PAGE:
Big Alcohol Lunges to Take Over Cannabis

a pint of pot, anyone?Public health advocates face a complicated question: how can marijuana’s growing acceptance as a recreational and medical product be reconciled with the potential for a powerful pot industry to engage in the kinds of reckless, corrupt, and manipulative practices Big Alcohol has mastered? Constellation Brands, the owner of Corona beer and Svedka vodka among other brands, offers an easy answer: with their purchase of a 10% stake in Canopy Growth, they declare Big Alcohol’s intention to be the marijuana industry.

With Monday’s (10/30/17) $191 billion dollar investment in the Canadian marijuana producer Canopy, Constellation has declared its intention to get out in front of the legalization of recreational marijuana in Canada and the U.S. “Our company’s success is the result of our focus on identifying early-stage consumer trends, and this is another step in that direction,” Constellation CEO Rob Sands told Bloomberg Businessweek.

What that means seems still up for debate, even among the business partners themselves. Bruce Linton, the CEO of Canopy—which makes medicinal marijuana products for the Canadian market—reassured Bloomberg that “[t]here’s no need to include alcohol, nor is there an intent to include alcohol” in their products. Yet Constellation told Beer Business Daily (subscription required), “There are going to be alcoholic beverages that also contain cannabis.”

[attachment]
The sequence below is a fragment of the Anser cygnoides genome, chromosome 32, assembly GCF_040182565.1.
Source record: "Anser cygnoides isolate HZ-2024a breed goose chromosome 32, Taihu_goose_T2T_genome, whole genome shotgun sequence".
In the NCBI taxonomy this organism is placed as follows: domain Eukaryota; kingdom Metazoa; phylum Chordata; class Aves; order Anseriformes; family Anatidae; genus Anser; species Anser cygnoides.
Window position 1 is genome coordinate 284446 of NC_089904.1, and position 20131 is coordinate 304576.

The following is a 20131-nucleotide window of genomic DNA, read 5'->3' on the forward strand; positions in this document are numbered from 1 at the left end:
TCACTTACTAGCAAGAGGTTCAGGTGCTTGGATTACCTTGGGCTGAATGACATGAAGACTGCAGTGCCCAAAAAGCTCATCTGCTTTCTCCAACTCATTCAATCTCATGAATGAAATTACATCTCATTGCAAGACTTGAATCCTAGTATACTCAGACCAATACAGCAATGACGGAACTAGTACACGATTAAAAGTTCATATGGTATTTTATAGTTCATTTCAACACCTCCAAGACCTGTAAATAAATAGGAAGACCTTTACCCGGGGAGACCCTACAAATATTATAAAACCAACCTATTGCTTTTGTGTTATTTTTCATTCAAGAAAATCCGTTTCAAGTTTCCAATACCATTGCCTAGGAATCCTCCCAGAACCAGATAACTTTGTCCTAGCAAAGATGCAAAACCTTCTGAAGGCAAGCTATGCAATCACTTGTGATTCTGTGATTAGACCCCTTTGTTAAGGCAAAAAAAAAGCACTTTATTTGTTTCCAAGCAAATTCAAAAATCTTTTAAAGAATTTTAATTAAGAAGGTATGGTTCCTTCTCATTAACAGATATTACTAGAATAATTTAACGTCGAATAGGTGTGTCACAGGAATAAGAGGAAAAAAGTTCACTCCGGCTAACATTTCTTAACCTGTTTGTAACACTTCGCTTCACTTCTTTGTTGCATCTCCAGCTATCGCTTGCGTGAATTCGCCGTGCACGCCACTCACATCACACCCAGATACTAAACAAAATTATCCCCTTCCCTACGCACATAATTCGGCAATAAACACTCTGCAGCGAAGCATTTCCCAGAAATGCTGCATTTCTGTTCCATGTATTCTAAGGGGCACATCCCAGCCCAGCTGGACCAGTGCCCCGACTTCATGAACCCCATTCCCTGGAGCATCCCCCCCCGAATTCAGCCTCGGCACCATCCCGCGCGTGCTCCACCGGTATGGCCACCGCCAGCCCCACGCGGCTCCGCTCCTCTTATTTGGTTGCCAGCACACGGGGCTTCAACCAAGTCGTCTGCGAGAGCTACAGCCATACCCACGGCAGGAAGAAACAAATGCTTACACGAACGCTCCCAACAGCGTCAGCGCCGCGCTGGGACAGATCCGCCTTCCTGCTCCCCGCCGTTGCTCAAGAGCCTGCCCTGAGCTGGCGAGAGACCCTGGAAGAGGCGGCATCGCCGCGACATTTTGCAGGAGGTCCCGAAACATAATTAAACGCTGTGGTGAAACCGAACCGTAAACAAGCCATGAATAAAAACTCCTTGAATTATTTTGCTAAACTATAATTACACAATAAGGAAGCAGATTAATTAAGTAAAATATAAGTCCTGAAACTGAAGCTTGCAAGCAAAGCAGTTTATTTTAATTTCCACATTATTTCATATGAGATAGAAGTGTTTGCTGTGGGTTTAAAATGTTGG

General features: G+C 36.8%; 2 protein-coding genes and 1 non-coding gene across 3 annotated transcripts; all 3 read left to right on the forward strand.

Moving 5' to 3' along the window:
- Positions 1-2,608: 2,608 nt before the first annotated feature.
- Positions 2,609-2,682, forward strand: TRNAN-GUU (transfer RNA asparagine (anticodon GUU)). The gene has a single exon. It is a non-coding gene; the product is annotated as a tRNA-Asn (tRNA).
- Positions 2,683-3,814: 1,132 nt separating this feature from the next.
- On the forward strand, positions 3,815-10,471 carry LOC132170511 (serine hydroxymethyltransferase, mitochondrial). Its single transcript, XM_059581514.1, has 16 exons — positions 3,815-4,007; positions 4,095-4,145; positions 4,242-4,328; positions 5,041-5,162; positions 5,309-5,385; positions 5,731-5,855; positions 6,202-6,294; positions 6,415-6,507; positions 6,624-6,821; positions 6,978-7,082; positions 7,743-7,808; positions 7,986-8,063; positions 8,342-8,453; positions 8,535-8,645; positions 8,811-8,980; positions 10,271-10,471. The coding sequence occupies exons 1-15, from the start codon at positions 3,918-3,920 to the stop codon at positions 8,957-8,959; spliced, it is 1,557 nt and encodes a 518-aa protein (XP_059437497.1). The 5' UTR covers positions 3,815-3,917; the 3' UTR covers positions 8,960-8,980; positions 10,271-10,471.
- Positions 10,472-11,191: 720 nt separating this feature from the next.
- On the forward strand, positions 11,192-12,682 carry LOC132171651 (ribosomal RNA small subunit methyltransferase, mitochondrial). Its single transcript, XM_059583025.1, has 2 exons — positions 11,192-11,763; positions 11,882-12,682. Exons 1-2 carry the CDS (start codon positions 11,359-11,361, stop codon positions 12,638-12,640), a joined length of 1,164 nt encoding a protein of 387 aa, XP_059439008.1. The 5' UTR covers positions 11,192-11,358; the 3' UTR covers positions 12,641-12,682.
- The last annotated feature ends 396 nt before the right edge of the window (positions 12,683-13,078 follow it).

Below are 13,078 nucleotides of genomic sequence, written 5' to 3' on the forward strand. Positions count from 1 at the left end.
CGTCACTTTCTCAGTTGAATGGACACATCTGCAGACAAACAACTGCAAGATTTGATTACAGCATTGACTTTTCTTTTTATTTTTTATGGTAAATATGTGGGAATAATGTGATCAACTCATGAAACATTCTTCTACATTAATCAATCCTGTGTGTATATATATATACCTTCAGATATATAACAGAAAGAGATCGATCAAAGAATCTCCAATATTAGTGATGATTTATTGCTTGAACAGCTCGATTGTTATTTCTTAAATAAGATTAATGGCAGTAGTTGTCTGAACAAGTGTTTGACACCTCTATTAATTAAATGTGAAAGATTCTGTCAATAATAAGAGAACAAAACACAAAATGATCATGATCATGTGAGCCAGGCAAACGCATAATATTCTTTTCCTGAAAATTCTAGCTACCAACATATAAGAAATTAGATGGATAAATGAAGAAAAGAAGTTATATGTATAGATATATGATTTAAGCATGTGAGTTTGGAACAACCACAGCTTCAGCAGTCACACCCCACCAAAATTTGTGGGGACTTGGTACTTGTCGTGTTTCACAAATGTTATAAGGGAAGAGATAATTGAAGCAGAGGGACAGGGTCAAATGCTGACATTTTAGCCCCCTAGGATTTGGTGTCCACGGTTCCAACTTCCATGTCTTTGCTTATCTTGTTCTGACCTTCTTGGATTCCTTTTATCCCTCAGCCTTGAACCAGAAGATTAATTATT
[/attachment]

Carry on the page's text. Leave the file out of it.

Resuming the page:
This presents multiple problems both for public health advocates and independent marijuana producers. The resources of Big Alcohol, compared to those of marijuana companies, are vast, including access to lobbyists and the ability to distort public health research. While Canopy currently works in a regulated medical marijuana space, once full legalization passes, Big Alcohol’s expertise in tearing down safety regulations, promoting junk science, and marketing to youth will introduce a raft of health problems that negate the benefits of prescription weed.

“The alcohol companies are somewhat terrified of this industry,” a rival marijuana executive told Bloomberg. “They see cannabis as a substitute for alcohol.” Data on chronic marijuana use are scant, so it remains unclear whether long-term marijuana use is better for the public health, but this buyout makes that issue moot: if Big Alcohol holds the marijuana industry’s reins, cannabis has zero chance of mitigating alcohol-related harms.

This buyout could signal the start of a race to the bottom among marijuana companies. MolsonCoors and Diageo both told Bloomberg in a separate article they are anticipating entering the marijuana industry, and their entry will instantly create Big Marijuana and gut independent growers that don’t enjoy such partnerships.

“Big Alcohol is what happens when you fail at regulating a recreational drug company,” said Michael Scippa, Public Relations Director of Alcohol Justice. “We can’t allow Big Marijuana to become something similar—and we really can’t let them be the exact same companies.”

READ MORE about how California’s marijuana regulators must not make the same mistakes we made with alcohol.